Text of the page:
The development, validation and application of a 32P-postlabelling assay to quantify O6-methylguanine in human DNA.

2.50
Hdl Handle:
http://hdl.handle.net/10541/97940
Title:
The development, validation and application of a 32P-postlabelling assay to quantify O6-methylguanine in human DNA.
Authors:
Povey, Andrew C; Cooper, Donald P
Abstract:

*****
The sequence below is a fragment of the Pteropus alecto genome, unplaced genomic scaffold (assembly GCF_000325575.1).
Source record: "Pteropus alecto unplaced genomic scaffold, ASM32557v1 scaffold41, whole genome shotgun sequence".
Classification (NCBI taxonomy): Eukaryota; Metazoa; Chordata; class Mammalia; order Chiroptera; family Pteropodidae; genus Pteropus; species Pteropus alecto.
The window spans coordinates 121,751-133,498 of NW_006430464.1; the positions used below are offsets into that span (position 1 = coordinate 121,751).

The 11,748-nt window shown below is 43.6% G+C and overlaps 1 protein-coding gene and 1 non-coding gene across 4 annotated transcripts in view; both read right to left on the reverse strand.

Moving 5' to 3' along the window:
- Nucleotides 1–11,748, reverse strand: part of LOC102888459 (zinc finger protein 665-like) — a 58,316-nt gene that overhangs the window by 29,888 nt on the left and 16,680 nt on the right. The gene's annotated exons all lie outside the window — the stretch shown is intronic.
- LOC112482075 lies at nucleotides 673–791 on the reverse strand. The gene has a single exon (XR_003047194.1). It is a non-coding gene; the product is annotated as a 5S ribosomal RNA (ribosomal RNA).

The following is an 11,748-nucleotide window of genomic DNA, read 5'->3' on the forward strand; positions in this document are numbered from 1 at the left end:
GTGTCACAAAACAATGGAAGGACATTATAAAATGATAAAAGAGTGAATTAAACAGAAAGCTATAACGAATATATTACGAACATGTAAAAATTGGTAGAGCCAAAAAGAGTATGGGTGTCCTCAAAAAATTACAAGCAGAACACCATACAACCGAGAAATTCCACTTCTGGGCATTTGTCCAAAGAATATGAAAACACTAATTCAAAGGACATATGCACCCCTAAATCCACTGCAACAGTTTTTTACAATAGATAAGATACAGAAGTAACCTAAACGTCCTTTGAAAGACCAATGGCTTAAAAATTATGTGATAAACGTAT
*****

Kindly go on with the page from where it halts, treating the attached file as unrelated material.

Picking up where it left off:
In this study, a combined immunoaffinity purification/32P-postlabelling procedure has been used to quantify O6-methyldeoxyguanosine-3'-monophosphate (O6-MedGp) in human DNA. DNA digests are subjected to a two-stage immunopurification in which the acetone-eluted fraction from the first stage is reapplied to a second immunocolumn, and the O6-MedGp specifically eluted using O6-methylguanosine (O6-MerG). O6-MedGp is then 32P-postlabelled in the presence of deoxyinosine-3'-monophosphate (dIp) as internal standard, separated by two-dimensional TLC and levels of the adduct quantified using storage phosphor technology. The recovery of O6-MedGp at levels between 0.4 and 500 fmol was 61%. Analysis of human DNA samples indicated that < 1 fmol O6-methyldeoxy-guanosine-5'-monophosphate (O6-MepdG) could be detected with a high degree of precision (coefficient of variation < 12%) during a 2 h exposure to a storage phosphor screen. The assay was then applied to 25 human samples from three separate populations, one of which was exposed to methylating agent chemotherapy, for which O6-methyl-deoxyguanosine (O6-MedG) levels had already been quantified by HPLC/radioimmunoassay. The results indicated a high degree of correlation between the two assays (r = 0.99). O6-MedGp was detected in all the samples analysed with levels ranging from 0.026 to 23.2 mumol O6-MedGp/mol dG. The minimum amount of O6-MepdG detected was 0.2 fmol. As there was no detectable signal in the area to which O6-MepdG maps in negative control samples, a detection limit based upon the signal/noise ratio was impossible to quantify. However the limit of detection of the storage phosphor technology itself was estimated by quantifying a visually identifiable compound, which mapped to the same region. The amount of this compound was determined to be 32 +/- 27 amol (n = 5). If a similar amount of O6-MepdG was detected from 50 micrograms of DNA, and assuming that the labelling efficiency and recovery was similar to that found in this study, then this would correspond to an adduct level of approximately 3 nmol O6-MedGp/mol dG.